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Post-Orphanage Behavior In Internationally Adopted Children
Boris Gindis, Ph.D.
April 2012

The psychological effect on child's behavior produced by living in orphanage did not attract the attention of scientists until the first international adoptees from Romania arrived to America. The last US orphanage was closed almost 70 years ago, and the notion of "orphanage behavior" disappeared from the researchers' radar. But when adoption of children from the overseas orphanages reached big numbers during the last two decades, the monster returned but was not recognized. It was given many fancy names, from "institutional autism" to "attachment disorder." In cases of "institutional autism," those children would be later diagnosed with "real" autism or, more often, their behavior would gradually morph into normal family-oriented and acceptable patterns (see my article Institutional autism in children adopted internationally: myth or reality?). The situation with attachment diagnoses was even more complex (see my article Attachment disorder: are we trying to fit square pegs into the round holes? ), as a child's unruly or unusual behavior in a family setting was not necessarily a sign of any medical/psychiatric condition. In fact, in many cases this was a post-orphanage behavior, magnified by an early childhood trauma and reinforced by the abrupt loss of first language and new negative circumstances.

We all intuitively understand that an institutional culture must be the breeding ground for institutional behavior among children who do not get adequate care and proper mediation from adults in their early most formative years, are continuously traumatized, and often forced into survival mode. We do not have any reliable research on these depraving forces, but we do see the psychological effects and consequences of these conditions for children in their post-institutional period, which I will identify and describe based on my observations and on hundreds of psychological assessments I have conducted over 20 years.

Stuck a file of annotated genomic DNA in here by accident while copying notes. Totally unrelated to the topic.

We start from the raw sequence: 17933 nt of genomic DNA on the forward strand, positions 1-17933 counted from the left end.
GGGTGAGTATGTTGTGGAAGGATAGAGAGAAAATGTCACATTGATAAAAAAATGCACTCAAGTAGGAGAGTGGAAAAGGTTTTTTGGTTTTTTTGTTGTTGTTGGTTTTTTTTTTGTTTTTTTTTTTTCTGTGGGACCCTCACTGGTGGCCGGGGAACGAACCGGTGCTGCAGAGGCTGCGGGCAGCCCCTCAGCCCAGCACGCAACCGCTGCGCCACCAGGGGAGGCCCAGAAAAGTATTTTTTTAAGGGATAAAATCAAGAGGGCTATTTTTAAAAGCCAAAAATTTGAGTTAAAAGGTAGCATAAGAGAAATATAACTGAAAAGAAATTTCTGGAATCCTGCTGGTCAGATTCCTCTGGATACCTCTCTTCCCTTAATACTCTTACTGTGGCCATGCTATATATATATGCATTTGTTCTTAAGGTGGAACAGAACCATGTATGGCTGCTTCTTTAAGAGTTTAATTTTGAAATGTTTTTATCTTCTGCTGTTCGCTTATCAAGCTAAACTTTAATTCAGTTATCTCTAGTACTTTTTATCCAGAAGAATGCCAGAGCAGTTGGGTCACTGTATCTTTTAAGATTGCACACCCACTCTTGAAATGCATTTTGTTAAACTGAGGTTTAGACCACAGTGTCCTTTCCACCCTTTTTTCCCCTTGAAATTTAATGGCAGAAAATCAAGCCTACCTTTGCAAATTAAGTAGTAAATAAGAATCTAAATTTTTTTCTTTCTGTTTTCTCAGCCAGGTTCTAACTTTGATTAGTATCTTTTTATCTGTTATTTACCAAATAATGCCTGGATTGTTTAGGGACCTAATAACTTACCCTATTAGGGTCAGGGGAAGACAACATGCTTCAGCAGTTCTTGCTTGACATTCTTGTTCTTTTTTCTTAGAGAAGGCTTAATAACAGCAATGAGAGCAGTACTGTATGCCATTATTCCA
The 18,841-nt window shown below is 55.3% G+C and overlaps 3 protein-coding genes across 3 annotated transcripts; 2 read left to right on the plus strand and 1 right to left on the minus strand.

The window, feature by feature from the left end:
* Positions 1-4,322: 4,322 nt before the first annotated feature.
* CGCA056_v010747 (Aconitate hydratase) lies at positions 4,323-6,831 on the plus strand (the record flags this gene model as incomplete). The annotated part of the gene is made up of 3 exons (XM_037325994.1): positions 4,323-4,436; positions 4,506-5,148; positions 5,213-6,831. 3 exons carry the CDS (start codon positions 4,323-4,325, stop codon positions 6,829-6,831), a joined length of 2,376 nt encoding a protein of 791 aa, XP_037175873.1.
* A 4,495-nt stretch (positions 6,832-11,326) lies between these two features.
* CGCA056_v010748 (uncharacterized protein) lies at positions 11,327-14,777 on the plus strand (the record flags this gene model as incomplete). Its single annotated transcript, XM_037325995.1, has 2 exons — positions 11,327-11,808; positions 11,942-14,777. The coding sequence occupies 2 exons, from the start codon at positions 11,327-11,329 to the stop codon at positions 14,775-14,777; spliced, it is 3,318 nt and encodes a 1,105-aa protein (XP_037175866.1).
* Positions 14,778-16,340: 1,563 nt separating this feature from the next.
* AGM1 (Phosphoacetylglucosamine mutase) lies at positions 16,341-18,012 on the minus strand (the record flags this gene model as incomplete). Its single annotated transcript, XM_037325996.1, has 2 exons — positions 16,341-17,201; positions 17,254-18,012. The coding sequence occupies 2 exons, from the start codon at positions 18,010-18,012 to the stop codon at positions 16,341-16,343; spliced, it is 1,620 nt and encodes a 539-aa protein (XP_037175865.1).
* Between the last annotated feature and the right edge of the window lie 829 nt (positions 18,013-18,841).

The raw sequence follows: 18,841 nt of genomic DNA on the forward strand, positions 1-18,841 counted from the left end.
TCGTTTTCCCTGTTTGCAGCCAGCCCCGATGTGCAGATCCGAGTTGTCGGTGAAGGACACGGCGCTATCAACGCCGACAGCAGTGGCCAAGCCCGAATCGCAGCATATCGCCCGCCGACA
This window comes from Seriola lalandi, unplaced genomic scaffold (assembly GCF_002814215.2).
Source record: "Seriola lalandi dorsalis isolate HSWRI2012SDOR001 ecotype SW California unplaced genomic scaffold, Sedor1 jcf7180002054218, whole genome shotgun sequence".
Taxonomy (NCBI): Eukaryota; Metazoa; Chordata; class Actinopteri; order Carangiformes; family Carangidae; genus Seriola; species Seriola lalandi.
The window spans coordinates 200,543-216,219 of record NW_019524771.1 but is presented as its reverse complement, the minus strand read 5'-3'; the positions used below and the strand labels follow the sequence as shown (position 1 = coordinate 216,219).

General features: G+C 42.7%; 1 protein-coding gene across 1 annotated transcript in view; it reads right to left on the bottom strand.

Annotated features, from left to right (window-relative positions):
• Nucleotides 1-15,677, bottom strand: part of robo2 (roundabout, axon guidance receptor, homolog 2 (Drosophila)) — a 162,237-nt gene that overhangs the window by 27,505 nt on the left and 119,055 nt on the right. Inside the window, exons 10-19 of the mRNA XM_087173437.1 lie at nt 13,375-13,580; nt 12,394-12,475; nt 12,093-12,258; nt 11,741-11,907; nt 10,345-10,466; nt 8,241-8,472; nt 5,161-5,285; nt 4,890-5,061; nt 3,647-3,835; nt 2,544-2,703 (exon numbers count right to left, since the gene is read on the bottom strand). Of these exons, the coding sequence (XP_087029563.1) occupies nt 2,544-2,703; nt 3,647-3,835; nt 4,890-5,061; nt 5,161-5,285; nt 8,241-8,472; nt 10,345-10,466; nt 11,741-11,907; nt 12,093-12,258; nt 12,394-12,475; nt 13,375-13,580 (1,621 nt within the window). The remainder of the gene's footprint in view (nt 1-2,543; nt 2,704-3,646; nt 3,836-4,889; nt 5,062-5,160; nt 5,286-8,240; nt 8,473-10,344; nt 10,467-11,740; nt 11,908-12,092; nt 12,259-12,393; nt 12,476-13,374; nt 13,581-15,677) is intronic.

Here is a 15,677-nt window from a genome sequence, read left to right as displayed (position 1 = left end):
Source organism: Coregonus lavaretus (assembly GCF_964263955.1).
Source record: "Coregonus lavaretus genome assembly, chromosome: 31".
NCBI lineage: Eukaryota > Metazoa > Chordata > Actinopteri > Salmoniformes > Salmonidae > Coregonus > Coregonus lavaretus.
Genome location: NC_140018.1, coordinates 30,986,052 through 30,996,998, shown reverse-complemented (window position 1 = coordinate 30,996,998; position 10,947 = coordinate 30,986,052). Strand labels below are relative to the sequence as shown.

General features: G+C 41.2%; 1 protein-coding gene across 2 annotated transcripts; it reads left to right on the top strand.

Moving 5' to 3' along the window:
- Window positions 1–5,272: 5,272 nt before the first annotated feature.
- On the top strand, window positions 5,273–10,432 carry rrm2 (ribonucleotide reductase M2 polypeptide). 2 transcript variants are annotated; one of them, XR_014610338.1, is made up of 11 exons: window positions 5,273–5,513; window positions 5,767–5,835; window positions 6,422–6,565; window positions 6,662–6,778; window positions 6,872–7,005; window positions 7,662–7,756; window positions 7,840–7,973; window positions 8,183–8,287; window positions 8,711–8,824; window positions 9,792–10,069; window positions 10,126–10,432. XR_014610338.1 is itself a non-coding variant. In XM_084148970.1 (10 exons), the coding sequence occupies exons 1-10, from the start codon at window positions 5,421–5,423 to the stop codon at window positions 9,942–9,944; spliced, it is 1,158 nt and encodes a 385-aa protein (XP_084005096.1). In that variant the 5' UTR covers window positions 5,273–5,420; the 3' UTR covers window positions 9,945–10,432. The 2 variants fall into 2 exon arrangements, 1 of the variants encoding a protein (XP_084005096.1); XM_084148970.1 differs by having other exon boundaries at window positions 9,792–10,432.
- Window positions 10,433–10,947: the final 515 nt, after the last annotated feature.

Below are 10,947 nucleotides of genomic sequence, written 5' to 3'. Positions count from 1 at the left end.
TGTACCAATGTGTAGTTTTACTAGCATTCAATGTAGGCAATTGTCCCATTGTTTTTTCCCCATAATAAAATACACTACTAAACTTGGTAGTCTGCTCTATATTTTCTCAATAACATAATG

Post-Orphanage Behavior (POB) syndrome is a cluster of learned (acquired) behaviors that could have been adaptive and effective in orphanages but became maladaptive and counter-productive in the new family environment. I believe that to some extent we can initially observe some patterns of POB in the majority of post-institutionalized children. As one can see further, some characteristics of POB may even contradict each other (e.g., learned helplessness and self-parenting), but nevertheless can still be found in the same child. In fact, the illogical combination of seemingly opposite characteristics is the very essence of POB.
Though it is difficult to trace the direct link between certain environmental conditions affecting a former orphanage resident with the resulting psychological traits of the growing up person who now lives in the family - it's always a complex combination of biological and social aspects - we have to identify the main patterns of expected and common post-orphanage behavior and separate temporary from long-term psychological problems. Below we will look at several components of post-orphanage behavior. They are most common among international adoptees, but there may be some additional traits which I do not review here like hoarding, stealing, habitual lying, and other anti-social acts reported by adoptive parents.

Poor self regulation
A peculiar combination of rigid routine with ongoing uncontrollable changes in the environment is typical for foreign institutions: constant turnover of caregivers and frequent transfers of children between institutions create unpredictability in living arrangements and lead to a tremendous sense of instability and lack of control. On the other hand, children's everyday routines are fixed with rigid schedules, virtually no personal choices, and no private possession of toys or other goods. As a result of this everyday routine combined with sudden uncontrollable change, there is a minimal need for behavioral self-regulation, long-term planning, or a need to practice goal-directed consistent behavior. The orphanage residents live in a "reactive" mode, surviving "one day at a time." Immaturity in self-regulation of behavior and emotions can be seen in such behavior patterns as: